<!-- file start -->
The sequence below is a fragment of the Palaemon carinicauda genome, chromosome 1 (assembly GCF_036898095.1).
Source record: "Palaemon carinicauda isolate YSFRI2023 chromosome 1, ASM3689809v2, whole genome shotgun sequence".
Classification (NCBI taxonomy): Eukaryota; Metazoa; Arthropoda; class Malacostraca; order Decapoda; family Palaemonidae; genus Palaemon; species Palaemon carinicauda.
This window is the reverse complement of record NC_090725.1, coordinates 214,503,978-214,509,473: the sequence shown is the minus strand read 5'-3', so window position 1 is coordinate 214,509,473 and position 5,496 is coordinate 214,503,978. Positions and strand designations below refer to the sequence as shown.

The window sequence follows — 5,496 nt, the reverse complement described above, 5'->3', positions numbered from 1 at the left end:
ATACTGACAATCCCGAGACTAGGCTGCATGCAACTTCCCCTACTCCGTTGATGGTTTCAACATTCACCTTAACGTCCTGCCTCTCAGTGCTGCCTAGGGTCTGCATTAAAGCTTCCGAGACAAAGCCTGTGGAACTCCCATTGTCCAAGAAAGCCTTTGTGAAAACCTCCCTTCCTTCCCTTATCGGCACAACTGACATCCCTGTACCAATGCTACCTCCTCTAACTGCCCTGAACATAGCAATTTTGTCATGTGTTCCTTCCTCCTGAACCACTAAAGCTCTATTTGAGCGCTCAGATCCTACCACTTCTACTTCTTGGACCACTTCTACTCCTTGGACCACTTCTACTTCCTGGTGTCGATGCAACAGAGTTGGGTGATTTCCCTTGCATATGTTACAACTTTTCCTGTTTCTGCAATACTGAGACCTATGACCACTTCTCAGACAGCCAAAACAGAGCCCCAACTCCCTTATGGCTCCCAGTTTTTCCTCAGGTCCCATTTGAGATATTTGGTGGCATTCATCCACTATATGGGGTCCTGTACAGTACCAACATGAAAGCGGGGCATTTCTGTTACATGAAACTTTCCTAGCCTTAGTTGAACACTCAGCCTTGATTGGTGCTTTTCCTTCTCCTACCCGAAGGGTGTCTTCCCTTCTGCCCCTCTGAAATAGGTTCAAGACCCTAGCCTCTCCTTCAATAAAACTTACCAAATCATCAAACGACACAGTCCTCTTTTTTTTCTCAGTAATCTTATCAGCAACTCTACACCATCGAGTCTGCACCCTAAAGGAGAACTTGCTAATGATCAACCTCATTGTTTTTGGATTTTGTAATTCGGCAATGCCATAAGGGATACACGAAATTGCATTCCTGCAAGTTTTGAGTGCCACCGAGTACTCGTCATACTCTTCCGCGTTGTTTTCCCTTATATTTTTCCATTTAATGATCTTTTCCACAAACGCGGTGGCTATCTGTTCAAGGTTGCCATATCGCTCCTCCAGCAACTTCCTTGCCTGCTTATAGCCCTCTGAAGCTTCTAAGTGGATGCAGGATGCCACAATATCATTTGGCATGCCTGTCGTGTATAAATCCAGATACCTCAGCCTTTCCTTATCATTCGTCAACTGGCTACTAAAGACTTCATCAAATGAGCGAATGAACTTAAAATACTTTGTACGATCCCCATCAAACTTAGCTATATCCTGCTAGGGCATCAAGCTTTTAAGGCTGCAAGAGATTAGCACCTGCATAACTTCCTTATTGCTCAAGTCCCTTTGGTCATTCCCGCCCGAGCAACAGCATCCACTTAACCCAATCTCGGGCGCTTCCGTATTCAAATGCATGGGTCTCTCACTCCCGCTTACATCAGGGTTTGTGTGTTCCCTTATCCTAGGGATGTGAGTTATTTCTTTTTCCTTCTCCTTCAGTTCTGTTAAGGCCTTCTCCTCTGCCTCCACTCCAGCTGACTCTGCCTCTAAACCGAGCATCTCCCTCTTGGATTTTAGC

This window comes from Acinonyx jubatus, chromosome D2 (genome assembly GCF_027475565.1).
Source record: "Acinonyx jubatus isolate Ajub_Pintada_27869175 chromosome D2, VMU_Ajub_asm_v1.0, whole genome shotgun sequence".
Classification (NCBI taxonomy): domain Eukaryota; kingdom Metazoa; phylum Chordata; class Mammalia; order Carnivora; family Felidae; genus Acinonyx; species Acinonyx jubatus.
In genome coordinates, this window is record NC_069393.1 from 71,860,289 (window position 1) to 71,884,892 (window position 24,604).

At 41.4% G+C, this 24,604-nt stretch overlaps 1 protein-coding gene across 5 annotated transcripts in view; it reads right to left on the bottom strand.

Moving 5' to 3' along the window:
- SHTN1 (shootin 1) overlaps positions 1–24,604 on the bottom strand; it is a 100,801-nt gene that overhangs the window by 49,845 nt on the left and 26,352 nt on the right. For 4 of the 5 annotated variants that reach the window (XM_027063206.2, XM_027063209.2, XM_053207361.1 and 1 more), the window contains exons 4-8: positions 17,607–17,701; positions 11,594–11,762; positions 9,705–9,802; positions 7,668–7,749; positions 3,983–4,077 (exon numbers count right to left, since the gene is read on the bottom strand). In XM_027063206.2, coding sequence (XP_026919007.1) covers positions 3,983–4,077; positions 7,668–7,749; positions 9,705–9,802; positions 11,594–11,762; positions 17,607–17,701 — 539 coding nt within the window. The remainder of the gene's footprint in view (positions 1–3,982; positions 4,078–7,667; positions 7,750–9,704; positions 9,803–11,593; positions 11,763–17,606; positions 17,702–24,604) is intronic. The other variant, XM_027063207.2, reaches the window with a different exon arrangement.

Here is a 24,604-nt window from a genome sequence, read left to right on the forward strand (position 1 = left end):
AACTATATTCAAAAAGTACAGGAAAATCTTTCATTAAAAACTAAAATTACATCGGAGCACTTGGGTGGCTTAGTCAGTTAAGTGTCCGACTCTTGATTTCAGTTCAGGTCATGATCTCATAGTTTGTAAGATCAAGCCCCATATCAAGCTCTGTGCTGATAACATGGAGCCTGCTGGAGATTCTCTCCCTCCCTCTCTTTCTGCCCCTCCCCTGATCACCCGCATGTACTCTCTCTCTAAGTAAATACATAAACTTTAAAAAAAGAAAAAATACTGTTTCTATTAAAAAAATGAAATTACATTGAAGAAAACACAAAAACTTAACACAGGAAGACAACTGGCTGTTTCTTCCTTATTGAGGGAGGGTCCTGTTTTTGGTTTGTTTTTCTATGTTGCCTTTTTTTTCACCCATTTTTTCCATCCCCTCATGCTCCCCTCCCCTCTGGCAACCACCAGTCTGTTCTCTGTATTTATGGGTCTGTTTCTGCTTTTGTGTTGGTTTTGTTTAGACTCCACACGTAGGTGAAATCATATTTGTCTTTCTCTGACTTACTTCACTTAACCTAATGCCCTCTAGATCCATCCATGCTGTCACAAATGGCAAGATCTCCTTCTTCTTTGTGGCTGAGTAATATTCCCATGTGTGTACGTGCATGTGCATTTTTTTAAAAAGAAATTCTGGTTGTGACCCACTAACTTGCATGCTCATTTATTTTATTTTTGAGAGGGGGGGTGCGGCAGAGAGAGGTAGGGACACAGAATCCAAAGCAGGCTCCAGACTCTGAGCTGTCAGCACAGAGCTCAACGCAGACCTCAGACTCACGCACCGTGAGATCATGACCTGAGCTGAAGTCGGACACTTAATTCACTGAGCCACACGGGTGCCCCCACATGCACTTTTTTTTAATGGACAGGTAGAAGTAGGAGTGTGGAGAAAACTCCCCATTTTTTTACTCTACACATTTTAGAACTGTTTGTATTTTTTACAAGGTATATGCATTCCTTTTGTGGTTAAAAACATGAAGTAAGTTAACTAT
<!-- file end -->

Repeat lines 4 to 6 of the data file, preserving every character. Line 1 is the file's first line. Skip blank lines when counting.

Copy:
This window is the reverse complement of record NC_090725.1, coordinates 214,503,978-214,509,473: the sequence shown is the minus strand read 5'-3', so window position 1 is coordinate 214,509,473 and position 5,496 is coordinate 214,503,978. Positions and strand designations below refer to the sequence as shown.

The window sequence follows — 5,496 nt, the reverse complement described above, 5'->3', positions numbered from 1 at the left end:
ATACTGACAATCCCGAGACTAGGCTGCATGCAACTTCCCCTACTCCGTTGATGGTTTCAACATTCACCTTAACGTCCTGCCTCTCAGTGCTGCCTAGGGTCTGCATTAAAGCTTCCGAGACAAAGCCTGTGGAACTCCCATTGTCCAAGAAAGCCTTTGTGAAAACCTCCCTTCCTTCCCTTATCGGCACAACTGACATCCCTGTACCAATGCTACCTCCTCTAACTGCCCTGAACATAGCAATTTTGTCATGTGTTCCTTCCTCCTGAACCACTAAAGCTCTATTTGAGCGCTCAGATCCTACCACTTCTACTTCTTGGACCACTTCTACTCCTTGGACCACTTCTACTTCCTGGTGTCGATGCAACAGAGTTGGGTGATTTCCCTTGCATATGTTACAACTTTTCCTGTTTCTGCAATACTGAGACCTATGACCACTTCTCAGACAGCCAAAACAGAGCCCCAACTCCCTTATGGCTCCCAGTTTTTCCTCAGGTCCCATTTGAGATATTTGGTGGCATTCATCCACTATATGGGGTCCTGTACAGTACCAACATGAAAGCGGGGCATTTCTGTTACATGAAACTTTCCTAGCCTTAGTTGAACACTCAGCCTTGATTGGTGCTTTTCCTTCTCCTACCCGAAGGGTGTCTTCCCTTCTGCCCCTCTGAAATAGGTTCAAGACCCTAGCCTCTCCTTCAATAAAACTTACCAAATCATCAAACGACACAGTCCTCTTTTTTTTCTCAGTAATCTTATCAGCAACTCTACACCATCGAGTCTGCACCCTAAAGGAGAACTTGCTAATGATCAACCTCATTGTTTTTGGATTTTGTAATTCGGCAATGCCATAAGGGATACACGAAATTGCATTCCTGCAAGTTTTGAGTGCCACCGAGTACTCGTCATACTCTTCCGCGTTGTTTTCCCTTATATTTTTCCATTTAATGATCTTTTCCACAAACGCGGTGGCTATCTGTTCAAGGTTGCCATATCGCTCCTCCAGCAACTTCCTTGCCTGCTTATAGCCCTCTGAAGCTTCTAAGTGGATGCAGGATGCCACAATATCATTTGGCATGCCTGTCGTGTATAAATCCAGATACCTCAGCCTTTCCTTATCATTCGTCAACTGGCTACTAAAGACTTCATCAAATGAGCGAATGAACTTAAAATACTTTGTACGATCCCCATCAAACTTAGCTATATCCTGCTAGGGCATCAAGCTTTTAAGGCTGCAAGAGATTAGCACCTGCATAACTTCCTTATTGCTCAAGTCCCTTTGGTCATTCCCGCCCGAGCAACAGCATCCACTTAACCCAATCTCGGGCGCTTCCGTATTCAAATGCATGGGTCTCTCACTCCCGCTTACATCAGGGTTTGTGTGTTCCCTTATCCTAGGGATGTGAGTTATTTCTTTTTCCTTCTCCTTCAGTTCTGTTAAGGCCTTCTCCTCTGCCTCCACTCCAGCTGACTCTGCCTCTAAACCGAGCATCTCCCTCTTGGATTTTAGC